Back in prehistoric times, from about 1000 AD to 1400 AD, the Sedona/Cottonwood was home to a fair number of Ancient Ones. They were primarily farmers, but also did some hunting and gathering. Montezuma Castle was a 5-story, 20-room dwelling with a view.
Nearby is Montezuma Well, fed by a continuously flowing spring.
Along the side of the well are a couple of ancient dwellings. Notice how they built where they would be in the shade during the hot summer.
Outside of Sedona, at the end of the road where I am parked, are a couple more ruins. The Honanki cliff dwelling and rock art site was pretty impressive.
But I still think the "art" was done by ancient kids when the ancient moms sent them outside to keep them out of their hair.
I visited the nearby Palatki ruins years ago, but they are now closed because of "creaking loud noises," and may be in danger of collapsing. You can just get a distant view now. They should at least cut down the tree...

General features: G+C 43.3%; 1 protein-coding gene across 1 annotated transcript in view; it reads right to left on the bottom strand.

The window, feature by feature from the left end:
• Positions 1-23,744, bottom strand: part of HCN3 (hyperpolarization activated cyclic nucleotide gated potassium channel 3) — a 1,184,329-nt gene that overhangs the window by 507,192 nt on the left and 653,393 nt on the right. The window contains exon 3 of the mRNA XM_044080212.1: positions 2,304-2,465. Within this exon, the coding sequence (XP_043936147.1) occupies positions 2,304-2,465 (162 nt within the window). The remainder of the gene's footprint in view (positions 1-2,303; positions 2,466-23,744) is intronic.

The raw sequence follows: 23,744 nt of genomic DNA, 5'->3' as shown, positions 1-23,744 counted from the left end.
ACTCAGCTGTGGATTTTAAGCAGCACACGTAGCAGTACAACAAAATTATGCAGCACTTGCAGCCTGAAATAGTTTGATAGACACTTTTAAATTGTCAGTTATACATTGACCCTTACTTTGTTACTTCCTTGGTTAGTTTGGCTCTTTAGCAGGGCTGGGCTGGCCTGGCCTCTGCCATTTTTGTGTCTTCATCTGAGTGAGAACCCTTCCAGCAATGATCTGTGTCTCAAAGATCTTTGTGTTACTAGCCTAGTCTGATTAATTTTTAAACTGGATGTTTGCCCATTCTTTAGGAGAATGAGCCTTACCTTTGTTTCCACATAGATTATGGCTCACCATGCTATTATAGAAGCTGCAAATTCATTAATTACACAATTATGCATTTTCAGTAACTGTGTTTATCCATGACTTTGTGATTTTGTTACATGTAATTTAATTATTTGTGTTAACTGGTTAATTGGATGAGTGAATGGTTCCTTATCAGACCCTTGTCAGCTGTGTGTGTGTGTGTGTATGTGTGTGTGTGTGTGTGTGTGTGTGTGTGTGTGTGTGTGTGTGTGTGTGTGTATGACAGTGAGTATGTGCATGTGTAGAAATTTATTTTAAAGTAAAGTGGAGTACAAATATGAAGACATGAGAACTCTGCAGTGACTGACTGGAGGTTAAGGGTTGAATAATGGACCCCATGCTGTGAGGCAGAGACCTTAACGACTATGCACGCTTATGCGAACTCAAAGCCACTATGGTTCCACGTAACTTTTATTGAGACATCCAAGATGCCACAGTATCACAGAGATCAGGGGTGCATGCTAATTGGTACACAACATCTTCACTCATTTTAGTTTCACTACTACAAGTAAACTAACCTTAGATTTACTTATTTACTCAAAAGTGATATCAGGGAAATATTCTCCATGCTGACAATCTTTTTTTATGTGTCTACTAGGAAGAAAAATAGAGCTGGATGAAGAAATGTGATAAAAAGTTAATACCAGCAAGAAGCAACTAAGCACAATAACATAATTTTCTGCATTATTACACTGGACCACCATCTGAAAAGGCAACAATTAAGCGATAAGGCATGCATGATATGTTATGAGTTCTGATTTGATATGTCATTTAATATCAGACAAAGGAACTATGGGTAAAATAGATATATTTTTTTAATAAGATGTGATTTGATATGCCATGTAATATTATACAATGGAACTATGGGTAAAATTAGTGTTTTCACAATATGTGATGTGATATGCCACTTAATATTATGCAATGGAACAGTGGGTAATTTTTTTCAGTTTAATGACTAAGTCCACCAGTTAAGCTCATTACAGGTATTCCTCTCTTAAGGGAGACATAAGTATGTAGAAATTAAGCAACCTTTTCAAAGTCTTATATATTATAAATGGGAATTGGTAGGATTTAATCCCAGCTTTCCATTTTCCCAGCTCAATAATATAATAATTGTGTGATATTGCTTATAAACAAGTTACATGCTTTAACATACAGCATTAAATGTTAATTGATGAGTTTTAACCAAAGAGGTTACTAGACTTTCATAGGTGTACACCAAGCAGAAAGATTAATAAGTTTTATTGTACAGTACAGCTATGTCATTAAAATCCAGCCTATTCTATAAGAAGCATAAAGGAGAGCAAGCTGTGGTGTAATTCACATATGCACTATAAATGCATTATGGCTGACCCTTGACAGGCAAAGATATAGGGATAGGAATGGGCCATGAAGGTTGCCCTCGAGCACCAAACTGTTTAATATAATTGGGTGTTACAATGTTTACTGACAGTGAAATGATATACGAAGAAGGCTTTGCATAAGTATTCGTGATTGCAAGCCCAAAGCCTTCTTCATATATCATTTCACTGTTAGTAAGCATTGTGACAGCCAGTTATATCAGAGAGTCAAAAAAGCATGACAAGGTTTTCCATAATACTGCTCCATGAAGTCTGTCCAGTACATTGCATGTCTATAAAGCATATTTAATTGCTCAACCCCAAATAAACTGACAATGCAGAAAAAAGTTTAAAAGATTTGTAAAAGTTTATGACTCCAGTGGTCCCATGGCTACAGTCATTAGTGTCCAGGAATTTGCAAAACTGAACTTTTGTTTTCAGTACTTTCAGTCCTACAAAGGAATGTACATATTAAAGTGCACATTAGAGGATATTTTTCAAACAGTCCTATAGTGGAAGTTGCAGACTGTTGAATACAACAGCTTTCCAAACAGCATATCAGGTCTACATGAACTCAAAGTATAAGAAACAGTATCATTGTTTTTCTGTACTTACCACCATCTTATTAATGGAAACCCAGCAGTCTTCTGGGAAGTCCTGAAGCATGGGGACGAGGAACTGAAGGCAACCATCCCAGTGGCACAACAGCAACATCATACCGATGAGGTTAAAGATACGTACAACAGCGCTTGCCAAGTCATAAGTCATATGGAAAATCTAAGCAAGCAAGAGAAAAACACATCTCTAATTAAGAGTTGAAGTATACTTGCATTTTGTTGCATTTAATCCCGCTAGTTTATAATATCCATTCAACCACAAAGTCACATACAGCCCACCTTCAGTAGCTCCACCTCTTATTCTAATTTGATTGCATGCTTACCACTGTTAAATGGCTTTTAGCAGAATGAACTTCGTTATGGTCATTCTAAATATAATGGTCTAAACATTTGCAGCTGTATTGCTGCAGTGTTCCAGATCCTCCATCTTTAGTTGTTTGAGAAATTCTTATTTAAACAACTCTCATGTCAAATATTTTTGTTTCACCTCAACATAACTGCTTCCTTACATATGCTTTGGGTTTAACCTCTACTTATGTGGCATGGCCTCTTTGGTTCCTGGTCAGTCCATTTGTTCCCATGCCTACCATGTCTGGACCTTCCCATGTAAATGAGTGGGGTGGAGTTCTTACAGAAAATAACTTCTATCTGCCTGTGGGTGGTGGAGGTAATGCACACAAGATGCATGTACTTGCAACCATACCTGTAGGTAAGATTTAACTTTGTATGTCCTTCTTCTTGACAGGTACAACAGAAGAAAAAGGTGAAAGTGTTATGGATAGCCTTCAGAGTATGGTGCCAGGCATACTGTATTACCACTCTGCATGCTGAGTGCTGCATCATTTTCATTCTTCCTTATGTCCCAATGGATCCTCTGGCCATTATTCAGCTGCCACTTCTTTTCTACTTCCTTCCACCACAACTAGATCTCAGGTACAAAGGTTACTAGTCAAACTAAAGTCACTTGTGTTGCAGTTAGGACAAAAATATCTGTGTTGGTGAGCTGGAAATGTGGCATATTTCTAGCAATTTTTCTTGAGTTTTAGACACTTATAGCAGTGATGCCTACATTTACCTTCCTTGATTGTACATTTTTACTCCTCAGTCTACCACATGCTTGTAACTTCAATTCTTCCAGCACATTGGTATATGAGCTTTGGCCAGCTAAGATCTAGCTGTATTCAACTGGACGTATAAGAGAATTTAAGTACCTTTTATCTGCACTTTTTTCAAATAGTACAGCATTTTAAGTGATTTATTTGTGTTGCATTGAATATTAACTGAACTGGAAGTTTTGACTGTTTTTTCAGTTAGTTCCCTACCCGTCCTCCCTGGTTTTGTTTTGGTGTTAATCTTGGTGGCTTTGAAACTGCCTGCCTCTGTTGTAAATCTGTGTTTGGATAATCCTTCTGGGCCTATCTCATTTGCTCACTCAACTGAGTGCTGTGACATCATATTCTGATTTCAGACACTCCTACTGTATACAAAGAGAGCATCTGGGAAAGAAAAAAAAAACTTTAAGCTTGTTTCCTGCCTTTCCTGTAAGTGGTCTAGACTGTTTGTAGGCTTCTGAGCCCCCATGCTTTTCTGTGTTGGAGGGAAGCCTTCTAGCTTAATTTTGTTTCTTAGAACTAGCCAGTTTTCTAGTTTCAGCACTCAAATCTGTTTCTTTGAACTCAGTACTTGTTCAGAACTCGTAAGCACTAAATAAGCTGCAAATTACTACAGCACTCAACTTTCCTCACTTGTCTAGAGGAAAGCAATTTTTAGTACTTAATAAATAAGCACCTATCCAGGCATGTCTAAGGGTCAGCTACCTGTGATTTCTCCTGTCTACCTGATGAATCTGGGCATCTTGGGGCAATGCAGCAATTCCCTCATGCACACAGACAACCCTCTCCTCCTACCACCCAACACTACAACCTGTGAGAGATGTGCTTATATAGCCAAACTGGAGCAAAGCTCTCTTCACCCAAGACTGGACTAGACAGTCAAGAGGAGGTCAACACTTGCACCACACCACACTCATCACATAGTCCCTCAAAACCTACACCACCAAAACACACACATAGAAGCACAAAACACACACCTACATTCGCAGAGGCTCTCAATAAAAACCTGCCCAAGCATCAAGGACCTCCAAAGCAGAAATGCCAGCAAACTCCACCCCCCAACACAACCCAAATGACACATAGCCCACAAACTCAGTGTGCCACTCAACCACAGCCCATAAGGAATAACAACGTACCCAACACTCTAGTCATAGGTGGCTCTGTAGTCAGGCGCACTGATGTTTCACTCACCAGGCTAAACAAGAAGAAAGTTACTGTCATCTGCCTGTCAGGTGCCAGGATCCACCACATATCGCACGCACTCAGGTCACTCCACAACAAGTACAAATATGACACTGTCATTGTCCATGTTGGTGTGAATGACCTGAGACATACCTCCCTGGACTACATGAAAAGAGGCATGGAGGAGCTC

There's also some rock art (ancient kid's drawings) nearby.
Near Montezuma Well is the largest petroglyph site in the Verde Valley. It's a little hard to see in the picture because of the time of day I was there.
Here's a closeup. The whole panel is just filled with etchings.
But the most important thing about the panel is those 2 rocks that stick out at the top, and form a shadow on the panel. They make a solar calendar, by pointing to different pictures on the panel for various important dates - when to plant crops, etc.
Tuzigoot is the last site we visited, and the largest, covering the top of a long ridge. It was originally 2 stories high, with 77 ground-floor rooms.
It's impossible to get a shot of the whole thing, but this is a shot of one side from the top.